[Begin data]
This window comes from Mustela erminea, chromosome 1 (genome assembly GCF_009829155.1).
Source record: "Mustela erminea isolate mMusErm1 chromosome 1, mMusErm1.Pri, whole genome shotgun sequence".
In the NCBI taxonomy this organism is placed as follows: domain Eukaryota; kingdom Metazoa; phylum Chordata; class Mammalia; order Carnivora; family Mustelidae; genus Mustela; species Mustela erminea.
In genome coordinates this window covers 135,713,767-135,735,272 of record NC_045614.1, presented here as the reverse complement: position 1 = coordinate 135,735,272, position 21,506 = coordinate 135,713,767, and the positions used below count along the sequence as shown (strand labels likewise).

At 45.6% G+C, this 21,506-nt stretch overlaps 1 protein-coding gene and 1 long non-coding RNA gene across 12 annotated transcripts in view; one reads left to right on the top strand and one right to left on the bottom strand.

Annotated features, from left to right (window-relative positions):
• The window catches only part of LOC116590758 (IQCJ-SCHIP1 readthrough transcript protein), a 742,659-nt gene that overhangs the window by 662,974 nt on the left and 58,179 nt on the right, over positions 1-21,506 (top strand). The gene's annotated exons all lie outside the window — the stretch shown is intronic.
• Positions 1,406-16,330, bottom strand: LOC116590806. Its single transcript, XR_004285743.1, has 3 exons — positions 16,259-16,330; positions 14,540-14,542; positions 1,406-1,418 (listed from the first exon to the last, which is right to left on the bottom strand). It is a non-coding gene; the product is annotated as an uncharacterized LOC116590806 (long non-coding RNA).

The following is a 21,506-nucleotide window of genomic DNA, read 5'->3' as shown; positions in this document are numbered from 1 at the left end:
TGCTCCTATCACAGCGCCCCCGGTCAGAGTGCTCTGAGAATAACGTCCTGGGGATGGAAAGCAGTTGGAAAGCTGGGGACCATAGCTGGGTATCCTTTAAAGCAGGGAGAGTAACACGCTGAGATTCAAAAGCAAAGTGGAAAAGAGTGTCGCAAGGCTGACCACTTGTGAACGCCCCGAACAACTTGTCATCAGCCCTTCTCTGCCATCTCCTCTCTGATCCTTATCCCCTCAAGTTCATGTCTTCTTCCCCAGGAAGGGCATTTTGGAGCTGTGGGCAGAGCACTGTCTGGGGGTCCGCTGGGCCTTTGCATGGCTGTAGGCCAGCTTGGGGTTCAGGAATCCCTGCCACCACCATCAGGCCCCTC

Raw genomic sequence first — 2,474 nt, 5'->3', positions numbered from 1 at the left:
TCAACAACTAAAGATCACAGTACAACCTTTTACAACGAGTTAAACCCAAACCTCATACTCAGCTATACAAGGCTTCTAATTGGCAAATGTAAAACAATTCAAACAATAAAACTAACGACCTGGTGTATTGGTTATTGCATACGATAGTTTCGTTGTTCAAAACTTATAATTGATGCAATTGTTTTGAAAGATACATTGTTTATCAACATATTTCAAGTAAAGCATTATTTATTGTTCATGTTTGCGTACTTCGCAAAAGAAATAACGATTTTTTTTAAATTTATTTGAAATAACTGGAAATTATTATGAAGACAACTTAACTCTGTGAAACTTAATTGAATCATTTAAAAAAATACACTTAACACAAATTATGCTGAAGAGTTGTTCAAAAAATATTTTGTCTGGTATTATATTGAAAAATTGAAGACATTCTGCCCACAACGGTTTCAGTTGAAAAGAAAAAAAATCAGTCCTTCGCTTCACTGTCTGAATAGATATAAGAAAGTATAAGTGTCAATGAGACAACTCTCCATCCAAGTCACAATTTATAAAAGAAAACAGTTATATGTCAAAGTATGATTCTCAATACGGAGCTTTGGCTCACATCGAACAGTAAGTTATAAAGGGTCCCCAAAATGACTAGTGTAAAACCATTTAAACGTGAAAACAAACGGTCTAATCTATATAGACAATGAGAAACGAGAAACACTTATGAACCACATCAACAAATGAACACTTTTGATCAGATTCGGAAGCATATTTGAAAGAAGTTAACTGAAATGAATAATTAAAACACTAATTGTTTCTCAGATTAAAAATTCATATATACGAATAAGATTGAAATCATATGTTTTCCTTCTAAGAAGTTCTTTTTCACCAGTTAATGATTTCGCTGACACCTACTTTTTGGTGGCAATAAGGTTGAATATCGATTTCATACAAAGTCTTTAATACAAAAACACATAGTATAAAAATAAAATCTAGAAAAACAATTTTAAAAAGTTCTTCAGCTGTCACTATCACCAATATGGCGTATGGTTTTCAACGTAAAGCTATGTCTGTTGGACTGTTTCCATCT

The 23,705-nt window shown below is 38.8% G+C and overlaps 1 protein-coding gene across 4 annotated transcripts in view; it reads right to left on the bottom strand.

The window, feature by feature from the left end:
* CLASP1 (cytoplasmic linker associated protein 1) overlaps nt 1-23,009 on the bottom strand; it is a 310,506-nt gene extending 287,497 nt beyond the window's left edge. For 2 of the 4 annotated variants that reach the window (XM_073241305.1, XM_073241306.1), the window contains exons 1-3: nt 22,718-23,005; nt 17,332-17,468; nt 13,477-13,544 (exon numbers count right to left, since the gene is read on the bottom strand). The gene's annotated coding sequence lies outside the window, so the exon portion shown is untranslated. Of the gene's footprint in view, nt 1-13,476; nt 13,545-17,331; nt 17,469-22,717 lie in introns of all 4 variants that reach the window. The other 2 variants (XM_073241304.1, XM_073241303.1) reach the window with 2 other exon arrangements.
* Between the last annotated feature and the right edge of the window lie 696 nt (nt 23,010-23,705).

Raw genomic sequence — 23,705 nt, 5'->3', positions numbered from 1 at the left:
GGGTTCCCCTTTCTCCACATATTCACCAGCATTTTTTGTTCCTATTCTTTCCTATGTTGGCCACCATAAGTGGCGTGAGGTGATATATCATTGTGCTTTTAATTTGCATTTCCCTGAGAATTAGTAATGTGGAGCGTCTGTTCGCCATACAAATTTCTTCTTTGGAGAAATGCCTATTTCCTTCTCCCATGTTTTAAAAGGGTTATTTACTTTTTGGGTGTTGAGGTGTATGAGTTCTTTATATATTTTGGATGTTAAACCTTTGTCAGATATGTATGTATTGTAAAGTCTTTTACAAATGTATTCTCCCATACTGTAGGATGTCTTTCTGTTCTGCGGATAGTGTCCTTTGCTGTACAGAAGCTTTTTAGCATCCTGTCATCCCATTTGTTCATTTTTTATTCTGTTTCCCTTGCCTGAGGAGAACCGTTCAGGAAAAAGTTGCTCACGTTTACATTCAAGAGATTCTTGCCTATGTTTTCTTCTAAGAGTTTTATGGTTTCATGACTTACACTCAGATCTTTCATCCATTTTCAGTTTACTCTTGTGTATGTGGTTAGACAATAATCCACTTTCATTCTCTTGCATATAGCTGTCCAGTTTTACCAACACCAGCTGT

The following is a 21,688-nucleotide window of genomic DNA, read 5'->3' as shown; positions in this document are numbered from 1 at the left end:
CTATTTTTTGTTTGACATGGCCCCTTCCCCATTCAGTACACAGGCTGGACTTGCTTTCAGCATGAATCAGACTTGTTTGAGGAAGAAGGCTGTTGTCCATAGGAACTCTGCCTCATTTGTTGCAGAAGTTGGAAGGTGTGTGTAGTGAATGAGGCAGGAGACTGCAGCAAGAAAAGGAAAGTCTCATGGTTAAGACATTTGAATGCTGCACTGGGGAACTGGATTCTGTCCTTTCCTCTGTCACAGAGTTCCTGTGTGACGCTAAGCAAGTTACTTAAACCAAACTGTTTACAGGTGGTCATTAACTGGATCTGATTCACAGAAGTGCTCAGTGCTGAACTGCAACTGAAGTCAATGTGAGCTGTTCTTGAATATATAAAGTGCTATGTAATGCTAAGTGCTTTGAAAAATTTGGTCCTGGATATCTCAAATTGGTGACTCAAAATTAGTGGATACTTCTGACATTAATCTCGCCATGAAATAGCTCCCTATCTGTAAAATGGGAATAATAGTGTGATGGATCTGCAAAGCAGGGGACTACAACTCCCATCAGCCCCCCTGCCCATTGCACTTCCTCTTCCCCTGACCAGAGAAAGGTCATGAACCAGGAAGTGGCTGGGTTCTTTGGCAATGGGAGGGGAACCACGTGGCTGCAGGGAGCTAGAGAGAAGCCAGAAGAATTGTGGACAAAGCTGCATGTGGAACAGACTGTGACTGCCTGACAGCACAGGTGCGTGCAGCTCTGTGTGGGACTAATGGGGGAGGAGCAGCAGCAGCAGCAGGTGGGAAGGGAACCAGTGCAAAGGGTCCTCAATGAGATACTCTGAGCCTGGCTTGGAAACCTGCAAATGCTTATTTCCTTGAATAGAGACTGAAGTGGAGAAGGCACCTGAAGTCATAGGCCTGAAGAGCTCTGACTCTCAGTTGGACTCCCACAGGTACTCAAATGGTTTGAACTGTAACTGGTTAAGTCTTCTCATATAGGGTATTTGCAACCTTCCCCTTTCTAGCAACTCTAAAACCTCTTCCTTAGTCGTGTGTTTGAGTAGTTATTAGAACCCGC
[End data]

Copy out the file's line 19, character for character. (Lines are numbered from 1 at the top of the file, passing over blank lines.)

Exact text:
The following is a 21,688-nucleotide window of genomic DNA, read 5'->3' as shown; positions in this document are numbered from 1 at the left end: